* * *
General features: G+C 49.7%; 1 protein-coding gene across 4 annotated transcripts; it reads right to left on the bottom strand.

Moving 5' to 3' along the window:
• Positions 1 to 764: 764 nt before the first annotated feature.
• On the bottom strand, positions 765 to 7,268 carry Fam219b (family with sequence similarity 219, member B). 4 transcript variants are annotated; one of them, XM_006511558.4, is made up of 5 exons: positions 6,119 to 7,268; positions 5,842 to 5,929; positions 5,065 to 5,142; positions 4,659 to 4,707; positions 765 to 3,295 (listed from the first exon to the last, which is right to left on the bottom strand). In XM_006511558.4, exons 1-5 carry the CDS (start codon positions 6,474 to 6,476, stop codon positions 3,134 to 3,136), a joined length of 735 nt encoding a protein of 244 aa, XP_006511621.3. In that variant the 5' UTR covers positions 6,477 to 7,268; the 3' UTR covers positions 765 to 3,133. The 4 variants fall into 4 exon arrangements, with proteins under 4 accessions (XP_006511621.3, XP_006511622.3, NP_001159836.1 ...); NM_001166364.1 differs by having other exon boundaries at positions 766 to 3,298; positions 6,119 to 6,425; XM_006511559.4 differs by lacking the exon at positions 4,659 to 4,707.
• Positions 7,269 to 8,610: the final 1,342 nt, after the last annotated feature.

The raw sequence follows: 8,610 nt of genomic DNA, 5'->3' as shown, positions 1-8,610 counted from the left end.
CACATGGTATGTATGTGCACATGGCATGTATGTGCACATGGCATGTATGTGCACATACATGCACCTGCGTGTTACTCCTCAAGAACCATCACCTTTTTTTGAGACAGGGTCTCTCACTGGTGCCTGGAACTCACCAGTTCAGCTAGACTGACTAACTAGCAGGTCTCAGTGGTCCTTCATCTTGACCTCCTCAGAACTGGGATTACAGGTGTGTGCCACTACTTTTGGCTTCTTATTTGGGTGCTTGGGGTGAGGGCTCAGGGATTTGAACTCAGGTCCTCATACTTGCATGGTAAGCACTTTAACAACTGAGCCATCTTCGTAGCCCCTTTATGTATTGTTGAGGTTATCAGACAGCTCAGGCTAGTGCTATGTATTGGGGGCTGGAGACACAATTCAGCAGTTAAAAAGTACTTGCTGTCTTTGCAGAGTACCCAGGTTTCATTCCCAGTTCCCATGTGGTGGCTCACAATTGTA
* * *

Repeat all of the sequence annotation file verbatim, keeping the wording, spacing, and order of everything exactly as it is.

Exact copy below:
General features: G+C 49.7%; 1 protein-coding gene across 4 annotated transcripts; it reads right to left on the bottom strand.

Moving 5' to 3' along the window:
• Positions 1 to 764: 764 nt before the first annotated feature.
• On the bottom strand, positions 765 to 7,268 carry Fam219b (family with sequence similarity 219, member B). 4 transcript variants are annotated; one of them, XM_006511558.4, is made up of 5 exons: positions 6,119 to 7,268; positions 5,842 to 5,929; positions 5,065 to 5,142; positions 4,659 to 4,707; positions 765 to 3,295 (listed from the first exon to the last, which is right to left on the bottom strand). In XM_006511558.4, exons 1-5 carry the CDS (start codon positions 6,474 to 6,476, stop codon positions 3,134 to 3,136), a joined length of 735 nt encoding a protein of 244 aa, XP_006511621.3. In that variant the 5' UTR covers positions 6,477 to 7,268; the 3' UTR covers positions 765 to 3,133. The 4 variants fall into 4 exon arrangements, with proteins under 4 accessions (XP_006511621.3, XP_006511622.3, NP_001159836.1 ...); NM_001166364.1 differs by having other exon boundaries at positions 766 to 3,298; positions 6,119 to 6,425; XM_006511559.4 differs by lacking the exon at positions 4,659 to 4,707.
• Positions 7,269 to 8,610: the final 1,342 nt, after the last annotated feature.

The raw sequence follows: 8,610 nt of genomic DNA, 5'->3' as shown, positions 1-8,610 counted from the left end.
CACATGGTATGTATGTGCACATGGCATGTATGTGCACATGGCATGTATGTGCACATACATGCACCTGCGTGTTACTCCTCAAGAACCATCACCTTTTTTTGAGACAGGGTCTCTCACTGGTGCCTGGAACTCACCAGTTCAGCTAGACTGACTAACTAGCAGGTCTCAGTGGTCCTTCATCTTGACCTCCTCAGAACTGGGATTACAGGTGTGTGCCACTACTTTTGGCTTCTTATTTGGGTGCTTGGGGTGAGGGCTCAGGGATTTGAACTCAGGTCCTCATACTTGCATGGTAAGCACTTTAACAACTGAGCCATCTTCGTAGCCCCTTTATGTATTGTTGAGGTTATCAGACAGCTCAGGCTAGTGCTATGTATTGGGGGCTGGAGACACAATTCAGCAGTTAAAAAGTACTTGCTGTCTTTGCAGAGTACCCAGGTTTCATTCCCAGTTCCCATGTGGTGGCTCACAATTGTA